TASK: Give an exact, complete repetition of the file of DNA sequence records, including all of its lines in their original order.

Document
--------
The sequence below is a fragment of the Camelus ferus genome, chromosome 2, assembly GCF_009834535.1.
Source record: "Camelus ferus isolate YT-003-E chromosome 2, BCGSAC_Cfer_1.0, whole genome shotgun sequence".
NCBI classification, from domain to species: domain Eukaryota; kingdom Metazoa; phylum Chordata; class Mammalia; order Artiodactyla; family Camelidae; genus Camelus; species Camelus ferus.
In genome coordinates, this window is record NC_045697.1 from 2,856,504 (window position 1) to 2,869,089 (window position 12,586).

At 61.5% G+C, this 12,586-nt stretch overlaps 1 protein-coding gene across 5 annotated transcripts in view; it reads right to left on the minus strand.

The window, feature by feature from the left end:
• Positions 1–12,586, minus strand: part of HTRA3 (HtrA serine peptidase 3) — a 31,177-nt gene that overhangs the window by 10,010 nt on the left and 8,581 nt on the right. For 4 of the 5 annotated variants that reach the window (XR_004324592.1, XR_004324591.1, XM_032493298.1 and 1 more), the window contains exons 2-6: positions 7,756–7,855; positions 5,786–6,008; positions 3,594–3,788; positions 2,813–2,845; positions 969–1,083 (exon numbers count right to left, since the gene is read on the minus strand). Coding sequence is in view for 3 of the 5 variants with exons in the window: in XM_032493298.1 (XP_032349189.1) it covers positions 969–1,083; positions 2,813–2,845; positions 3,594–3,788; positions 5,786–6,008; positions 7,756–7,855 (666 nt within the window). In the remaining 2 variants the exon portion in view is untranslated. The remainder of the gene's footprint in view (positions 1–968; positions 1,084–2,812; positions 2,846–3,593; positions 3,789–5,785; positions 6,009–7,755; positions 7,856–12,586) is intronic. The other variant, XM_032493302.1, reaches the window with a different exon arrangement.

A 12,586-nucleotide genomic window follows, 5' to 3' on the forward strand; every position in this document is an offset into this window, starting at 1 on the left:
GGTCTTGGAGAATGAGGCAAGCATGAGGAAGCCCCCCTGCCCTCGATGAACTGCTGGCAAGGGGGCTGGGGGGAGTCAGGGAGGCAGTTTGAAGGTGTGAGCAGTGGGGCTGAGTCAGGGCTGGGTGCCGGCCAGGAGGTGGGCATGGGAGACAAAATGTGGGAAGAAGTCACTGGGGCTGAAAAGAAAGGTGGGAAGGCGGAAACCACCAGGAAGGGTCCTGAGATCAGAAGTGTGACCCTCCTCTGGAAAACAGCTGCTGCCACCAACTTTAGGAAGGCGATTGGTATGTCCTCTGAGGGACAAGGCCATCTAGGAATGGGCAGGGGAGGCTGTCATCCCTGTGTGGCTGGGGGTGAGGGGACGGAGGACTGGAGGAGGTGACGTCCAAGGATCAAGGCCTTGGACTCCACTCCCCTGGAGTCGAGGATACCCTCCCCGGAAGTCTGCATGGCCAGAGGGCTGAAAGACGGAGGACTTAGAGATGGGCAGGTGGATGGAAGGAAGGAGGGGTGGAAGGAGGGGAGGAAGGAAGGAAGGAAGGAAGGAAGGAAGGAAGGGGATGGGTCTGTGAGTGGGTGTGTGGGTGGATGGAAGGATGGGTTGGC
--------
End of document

The sequence below is a fragment of the Camelus ferus genome, chromosome 2, assembly GCF_009834535.1.
Source record: "Camelus ferus isolate YT-003-E chromosome 2, BCGSAC_Cfer_1.0, whole genome shotgun sequence".
NCBI classification, from domain to species: domain Eukaryota; kingdom Metazoa; phylum Chordata; class Mammalia; order Artiodactyla; family Camelidae; genus Camelus; species Camelus ferus.
In genome coordinates, this window is record NC_045697.1 from 2,856,504 (window position 1) to 2,869,089 (window position 12,586).

At 61.5% G+C, this 12,586-nt stretch overlaps 1 protein-coding gene across 5 annotated transcripts in view; it reads right to left on the minus strand.

The window, feature by feature from the left end:
• Positions 1–12,586, minus strand: part of HTRA3 (HtrA serine peptidase 3) — a 31,177-nt gene that overhangs the window by 10,010 nt on the left and 8,581 nt on the right. For 4 of the 5 annotated variants that reach the window (XR_004324592.1, XR_004324591.1, XM_032493298.1 and 1 more), the window contains exons 2-6: positions 7,756–7,855; positions 5,786–6,008; positions 3,594–3,788; positions 2,813–2,845; positions 969–1,083 (exon numbers count right to left, since the gene is read on the minus strand). Coding sequence is in view for 3 of the 5 variants with exons in the window: in XM_032493298.1 (XP_032349189.1) it covers positions 969–1,083; positions 2,813–2,845; positions 3,594–3,788; positions 5,786–6,008; positions 7,756–7,855 (666 nt within the window). In the remaining 2 variants the exon portion in view is untranslated. The remainder of the gene's footprint in view (positions 1–968; positions 1,084–2,812; positions 2,846–3,593; positions 3,789–5,785; positions 6,009–7,755; positions 7,856–12,586) is intronic. The other variant, XM_032493302.1, reaches the window with a different exon arrangement.

A 12,586-nucleotide genomic window follows, 5' to 3' on the forward strand; every position in this document is an offset into this window, starting at 1 on the left:
GGTCTTGGAGAATGAGGCAAGCATGAGGAAGCCCCCCTGCCCTCGATGAACTGCTGGCAAGGGGGCTGGGGGGAGTCAGGGAGGCAGTTTGAAGGTGTGAGCAGTGGGGCTGAGTCAGGGCTGGGTGCCGGCCAGGAGGTGGGCATGGGAGACAAAATGTGGGAAGAAGTCACTGGGGCTGAAAAGAAAGGTGGGAAGGCGGAAACCACCAGGAAGGGTCCTGAGATCAGAAGTGTGACCCTCCTCTGGAAAACAGCTGCTGCCACCAACTTTAGGAAGGCGATTGGTATGTCCTCTGAGGGACAAGGCCATCTAGGAATGGGCAGGGGAGGCTGTCATCCCTGTGTGGCTGGGGGTGAGGGGACGGAGGACTGGAGGAGGTGACGTCCAAGGATCAAGGCCTTGGACTCCACTCCCCTGGAGTCGAGGATACCCTCCCCGGAAGTCTGCATGGCCAGAGGGCTGAAAGACGGAGGACTTAGAGATGGGCAGGTGGATGGAAGGAAGGAGGGGTGGAAGGAGGGGAGGAAGGAAGGAAGGAAGGAAGGAAGGAAGGAAGGGGATGGGTCTGTGAGTGGGTGTGTGGGTGGATGGAAGGATGGGTTGGC